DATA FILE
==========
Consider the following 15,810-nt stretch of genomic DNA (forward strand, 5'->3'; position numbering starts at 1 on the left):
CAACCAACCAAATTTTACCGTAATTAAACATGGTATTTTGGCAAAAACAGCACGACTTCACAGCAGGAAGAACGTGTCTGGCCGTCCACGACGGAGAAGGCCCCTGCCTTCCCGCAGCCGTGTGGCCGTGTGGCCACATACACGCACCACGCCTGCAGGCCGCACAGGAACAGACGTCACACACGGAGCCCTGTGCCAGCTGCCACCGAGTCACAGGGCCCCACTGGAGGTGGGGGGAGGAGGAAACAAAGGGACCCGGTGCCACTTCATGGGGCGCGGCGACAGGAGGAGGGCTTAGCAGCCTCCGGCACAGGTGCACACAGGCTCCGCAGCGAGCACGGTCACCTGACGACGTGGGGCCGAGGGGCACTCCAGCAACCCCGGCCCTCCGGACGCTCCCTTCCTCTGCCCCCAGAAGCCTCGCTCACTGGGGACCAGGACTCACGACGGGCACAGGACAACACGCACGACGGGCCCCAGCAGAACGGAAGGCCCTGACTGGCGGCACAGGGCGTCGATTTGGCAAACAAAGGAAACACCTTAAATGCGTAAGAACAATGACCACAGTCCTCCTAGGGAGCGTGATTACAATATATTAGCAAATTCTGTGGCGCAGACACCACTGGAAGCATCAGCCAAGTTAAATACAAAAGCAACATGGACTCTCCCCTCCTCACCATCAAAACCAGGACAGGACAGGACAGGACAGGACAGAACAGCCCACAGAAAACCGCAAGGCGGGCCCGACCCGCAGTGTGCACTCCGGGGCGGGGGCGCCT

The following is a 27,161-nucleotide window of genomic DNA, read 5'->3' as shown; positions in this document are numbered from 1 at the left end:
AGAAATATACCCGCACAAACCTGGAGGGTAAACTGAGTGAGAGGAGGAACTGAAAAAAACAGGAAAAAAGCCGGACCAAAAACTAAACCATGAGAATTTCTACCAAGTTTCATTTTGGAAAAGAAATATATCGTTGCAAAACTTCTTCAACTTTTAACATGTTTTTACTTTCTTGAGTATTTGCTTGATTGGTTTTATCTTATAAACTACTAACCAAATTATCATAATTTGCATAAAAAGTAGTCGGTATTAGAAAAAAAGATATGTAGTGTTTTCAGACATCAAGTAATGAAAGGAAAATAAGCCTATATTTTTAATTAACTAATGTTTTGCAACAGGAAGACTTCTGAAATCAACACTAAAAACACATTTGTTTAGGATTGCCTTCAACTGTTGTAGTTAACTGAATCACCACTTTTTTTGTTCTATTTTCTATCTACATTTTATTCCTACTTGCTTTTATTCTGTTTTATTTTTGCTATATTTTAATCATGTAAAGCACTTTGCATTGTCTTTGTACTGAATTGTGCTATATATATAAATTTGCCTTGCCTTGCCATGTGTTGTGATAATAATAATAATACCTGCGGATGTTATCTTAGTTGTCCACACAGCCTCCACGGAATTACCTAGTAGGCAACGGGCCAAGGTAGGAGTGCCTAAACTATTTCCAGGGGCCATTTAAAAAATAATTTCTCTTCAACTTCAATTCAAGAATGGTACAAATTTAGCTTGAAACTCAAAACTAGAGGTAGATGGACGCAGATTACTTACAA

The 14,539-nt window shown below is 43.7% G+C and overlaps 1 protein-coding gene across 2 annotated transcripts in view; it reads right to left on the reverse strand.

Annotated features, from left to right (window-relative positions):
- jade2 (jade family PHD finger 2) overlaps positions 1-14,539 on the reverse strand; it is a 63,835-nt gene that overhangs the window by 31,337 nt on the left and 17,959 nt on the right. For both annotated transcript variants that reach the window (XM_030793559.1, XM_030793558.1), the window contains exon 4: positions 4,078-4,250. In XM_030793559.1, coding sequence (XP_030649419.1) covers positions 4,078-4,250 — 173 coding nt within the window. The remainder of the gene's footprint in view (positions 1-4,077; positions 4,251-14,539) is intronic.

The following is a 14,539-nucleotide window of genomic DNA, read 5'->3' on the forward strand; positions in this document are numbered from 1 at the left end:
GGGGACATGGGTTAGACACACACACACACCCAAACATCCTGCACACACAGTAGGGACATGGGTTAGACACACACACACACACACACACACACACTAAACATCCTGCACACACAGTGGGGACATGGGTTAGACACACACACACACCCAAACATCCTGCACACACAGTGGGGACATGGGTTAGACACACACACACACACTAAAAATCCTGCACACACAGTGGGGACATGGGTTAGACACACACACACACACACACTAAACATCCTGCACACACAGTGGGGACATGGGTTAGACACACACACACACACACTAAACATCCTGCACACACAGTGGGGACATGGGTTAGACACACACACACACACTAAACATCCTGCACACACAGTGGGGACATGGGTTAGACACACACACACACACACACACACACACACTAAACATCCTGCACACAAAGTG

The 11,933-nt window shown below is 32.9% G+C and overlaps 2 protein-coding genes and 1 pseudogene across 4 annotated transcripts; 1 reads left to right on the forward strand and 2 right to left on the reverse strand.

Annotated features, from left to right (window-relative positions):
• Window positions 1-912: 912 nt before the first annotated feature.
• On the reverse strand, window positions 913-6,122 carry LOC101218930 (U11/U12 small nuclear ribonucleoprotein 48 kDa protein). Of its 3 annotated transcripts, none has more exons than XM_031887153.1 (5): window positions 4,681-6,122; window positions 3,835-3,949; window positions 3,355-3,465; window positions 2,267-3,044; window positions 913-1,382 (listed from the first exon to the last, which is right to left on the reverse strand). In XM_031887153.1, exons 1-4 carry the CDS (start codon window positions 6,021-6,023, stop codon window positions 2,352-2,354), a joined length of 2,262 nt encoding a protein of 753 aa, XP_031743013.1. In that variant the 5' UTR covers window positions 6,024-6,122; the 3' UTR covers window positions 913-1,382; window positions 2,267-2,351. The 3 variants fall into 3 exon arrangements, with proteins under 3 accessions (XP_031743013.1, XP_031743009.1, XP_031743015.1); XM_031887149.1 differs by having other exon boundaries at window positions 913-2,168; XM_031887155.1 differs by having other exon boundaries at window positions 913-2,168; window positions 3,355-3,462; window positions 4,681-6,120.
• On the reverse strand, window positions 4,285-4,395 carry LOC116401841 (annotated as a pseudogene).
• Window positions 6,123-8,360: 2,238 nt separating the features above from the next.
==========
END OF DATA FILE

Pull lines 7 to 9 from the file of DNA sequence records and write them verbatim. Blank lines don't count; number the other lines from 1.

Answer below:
- jade2 (jade family PHD finger 2) overlaps positions 1-14,539 on the reverse strand; it is a 63,835-nt gene that overhangs the window by 31,337 nt on the left and 17,959 nt on the right. For both annotated transcript variants that reach the window (XM_030793559.1, XM_030793558.1), the window contains exon 4: positions 4,078-4,250. In XM_030793559.1, coding sequence (XP_030649419.1) covers positions 4,078-4,250 — 173 coding nt within the window. The remainder of the gene's footprint in view (positions 1-4,077; positions 4,251-14,539) is intronic.

The following is a 14,539-nucleotide window of genomic DNA, read 5'->3' on the forward strand; positions in this document are numbered from 1 at the left end:
GGGGACATGGGTTAGACACACACACACACCCAAACATCCTGCACACACAGTAGGGACATGGGTTAGACACACACACACACACACACACACACACTAAACATCCTGCACACACAGTGGGGACATGGGTTAGACACACACACACACCCAAACATCCTGCACACACAGTGGGGACATGGGTTAGACACACACACACACACTAAAAATCCTGCACACACAGTGGGGACATGGGTTAGACACACACACACACACACACTAAACATCCTGCACACACAGTGGGGACATGGGTTAGACACACACACACACACACTAAACATCCTGCACACACAGTGGGGACATGGGTTAGACACACACACACACACTAAACATCCTGCACACACAGTGGGGACATGGGTTAGACACACACACACACACACACACACACACACTAAACATCCTGCACACAAAGTG